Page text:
Very international! There are 35 nationalities in my cohort, I can’t believe it! I’ve always believed in looking beyond just one’s upbringing, parents and local community, so to have that many nationalities with me as my peers is extremely enriching. My cohort was a varied mix of previous entrepreneurs, engineers, business students, journalists and many other backgrounds.
Did you have a favourite professor/lecturer and why?
Professor Erkko Autio. In his first ever lecture he congratulated my class for having our net worth’s increased by five million USD based on all the exits his previous students have generated. Professior Autio showed all the companies started by his previous students throughout the years of his teaching in his own unique way and divided their exit values in dollars by the number of students he taught. I love his sense of humour and his unique character. Best of all, despite his accomplishments through the years, he’s very humble when it comes to challenging him on concepts and ideas and he is always making an effort to stay ahead of the times and keep his frameworks up to date. He is simply very passionate about his field of study and you could sense that when he is teaching.
Imperial places a large emphasis on group work; what did you like the most about working in this type of environment?
This was by far the most surprising element of the programme that although I read about previously, I didn’t expect it to be this much. Coming from an engineering background which is more solo in nature, I found myself immersed into a lot of teamwork which has taught me a lot as well as made me build life long relationships!
What clubs, societies or other activities have you been involved in at Imperial? Do you hold a student leadership position?
I was a Student Ambassador for my programme.
Can you tell us about your podcast – how did this begin and what have you done over the year?
When I first received my offer at Imperial, I decided to download the Imperial College app to my iPhone. The first thing I saw when I launched the app was a radio icon with the title “IC Radio”, bingo, the idea was generated there and then. I did some research to find who manages the radio station and ended up being shown around the studio one day before the start date of my programme. I remember being amazed by the facilities available at the studio, there were six microphones and a complete professional radio set. After seeing the studio in-person and knowing I was going to be at Imperial for a year, I knew what I wanted to do with it.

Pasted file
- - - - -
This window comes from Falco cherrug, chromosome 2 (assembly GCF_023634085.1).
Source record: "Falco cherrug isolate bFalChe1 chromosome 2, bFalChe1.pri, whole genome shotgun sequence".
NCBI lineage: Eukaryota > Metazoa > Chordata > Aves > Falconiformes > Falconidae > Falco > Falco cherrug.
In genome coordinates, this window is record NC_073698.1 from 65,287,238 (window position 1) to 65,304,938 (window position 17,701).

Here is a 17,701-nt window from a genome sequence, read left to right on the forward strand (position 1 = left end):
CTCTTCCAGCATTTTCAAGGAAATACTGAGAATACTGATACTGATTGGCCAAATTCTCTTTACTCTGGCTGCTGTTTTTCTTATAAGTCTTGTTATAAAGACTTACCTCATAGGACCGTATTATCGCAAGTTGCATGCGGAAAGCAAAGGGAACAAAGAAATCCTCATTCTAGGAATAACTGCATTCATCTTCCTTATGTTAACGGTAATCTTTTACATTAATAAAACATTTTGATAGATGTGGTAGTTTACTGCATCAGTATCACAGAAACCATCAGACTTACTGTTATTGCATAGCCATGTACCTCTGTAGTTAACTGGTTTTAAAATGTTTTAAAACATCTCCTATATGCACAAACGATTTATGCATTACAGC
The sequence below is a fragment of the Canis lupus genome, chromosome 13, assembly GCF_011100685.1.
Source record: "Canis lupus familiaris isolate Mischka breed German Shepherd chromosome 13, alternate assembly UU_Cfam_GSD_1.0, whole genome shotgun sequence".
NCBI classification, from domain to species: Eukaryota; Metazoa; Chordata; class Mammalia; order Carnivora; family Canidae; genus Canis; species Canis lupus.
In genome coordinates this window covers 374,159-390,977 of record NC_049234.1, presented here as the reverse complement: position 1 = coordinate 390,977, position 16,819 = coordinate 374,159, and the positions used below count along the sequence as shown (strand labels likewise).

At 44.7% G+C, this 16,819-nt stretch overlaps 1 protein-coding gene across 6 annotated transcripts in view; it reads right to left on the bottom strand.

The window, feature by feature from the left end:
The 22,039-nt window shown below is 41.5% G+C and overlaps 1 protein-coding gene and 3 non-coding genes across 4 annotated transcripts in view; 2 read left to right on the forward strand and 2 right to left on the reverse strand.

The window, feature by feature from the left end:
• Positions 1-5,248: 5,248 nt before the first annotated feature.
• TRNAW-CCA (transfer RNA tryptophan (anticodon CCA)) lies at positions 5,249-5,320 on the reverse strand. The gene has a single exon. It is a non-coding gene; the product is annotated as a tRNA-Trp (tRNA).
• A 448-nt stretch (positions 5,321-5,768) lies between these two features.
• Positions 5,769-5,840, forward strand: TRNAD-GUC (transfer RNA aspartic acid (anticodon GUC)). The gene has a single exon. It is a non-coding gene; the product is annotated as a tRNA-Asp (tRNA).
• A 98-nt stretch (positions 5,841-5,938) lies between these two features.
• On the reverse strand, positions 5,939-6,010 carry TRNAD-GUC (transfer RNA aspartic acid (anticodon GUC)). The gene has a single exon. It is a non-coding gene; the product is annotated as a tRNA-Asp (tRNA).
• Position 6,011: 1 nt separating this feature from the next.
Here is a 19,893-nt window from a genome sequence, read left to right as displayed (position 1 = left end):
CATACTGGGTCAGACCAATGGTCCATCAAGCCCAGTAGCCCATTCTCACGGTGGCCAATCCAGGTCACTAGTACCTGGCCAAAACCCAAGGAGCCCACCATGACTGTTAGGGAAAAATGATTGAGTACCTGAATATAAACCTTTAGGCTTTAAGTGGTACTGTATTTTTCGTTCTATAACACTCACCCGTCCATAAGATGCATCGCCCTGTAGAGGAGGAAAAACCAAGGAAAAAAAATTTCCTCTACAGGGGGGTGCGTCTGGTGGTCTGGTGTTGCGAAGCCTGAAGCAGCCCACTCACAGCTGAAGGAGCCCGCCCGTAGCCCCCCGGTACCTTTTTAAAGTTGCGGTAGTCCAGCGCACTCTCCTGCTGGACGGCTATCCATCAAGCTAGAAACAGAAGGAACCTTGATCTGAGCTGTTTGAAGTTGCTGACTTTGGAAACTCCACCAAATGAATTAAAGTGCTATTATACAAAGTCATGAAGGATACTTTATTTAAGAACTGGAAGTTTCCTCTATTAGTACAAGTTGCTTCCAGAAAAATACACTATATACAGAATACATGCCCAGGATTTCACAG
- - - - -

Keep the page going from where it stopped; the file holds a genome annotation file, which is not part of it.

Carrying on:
From my perspective I had one year ahead of me in a world leading institution, a professional recording studio, some of the smartest brains in the world just a few minutes’ walk away and next door to the Royal Albert Hall (not too bad of a location) – and obviously, my love for media, business and communication!
I bought the domain name “businesspodcast.co” – the least ambiguous name out there. I designed the site and formally introduced it as THE “Imperial College Business Podcast”. I detailed the goals, missions, format, aims, guidelines etc. and sent it to my programme team to let them know that I’ll be doing this. On the same day I received a very positive response and a credit line for any podcast expenses for the first few episodes.
My strategy was simple, I wanted the podcast to speak for itself first before approaching the wider business school community or the marketing department itself. After the fifth episode someone from the marketing department got in touch with me and offered to give me a producer for every episode which would include setting up the cameras, microphones as well as editing the video at the end (a time-consuming task!). Today there are over 20 episodes all in all and the support I’ve received from the Business School community as a whole has been phenomenal.
There have been many amazing podcast episodes I’ve enjoyed but the one that stands out to me was the one I did with Professor Jonathan Haskel who at the time just released his book ‘Capitalism Without Capital’. Not only did I find (and still find) his research absolutely fascinating, but his book ended up being one of the top recommended books in both the Financial Times and The Economist, add to that him being awarded – a well-deserved – CBE in 2018.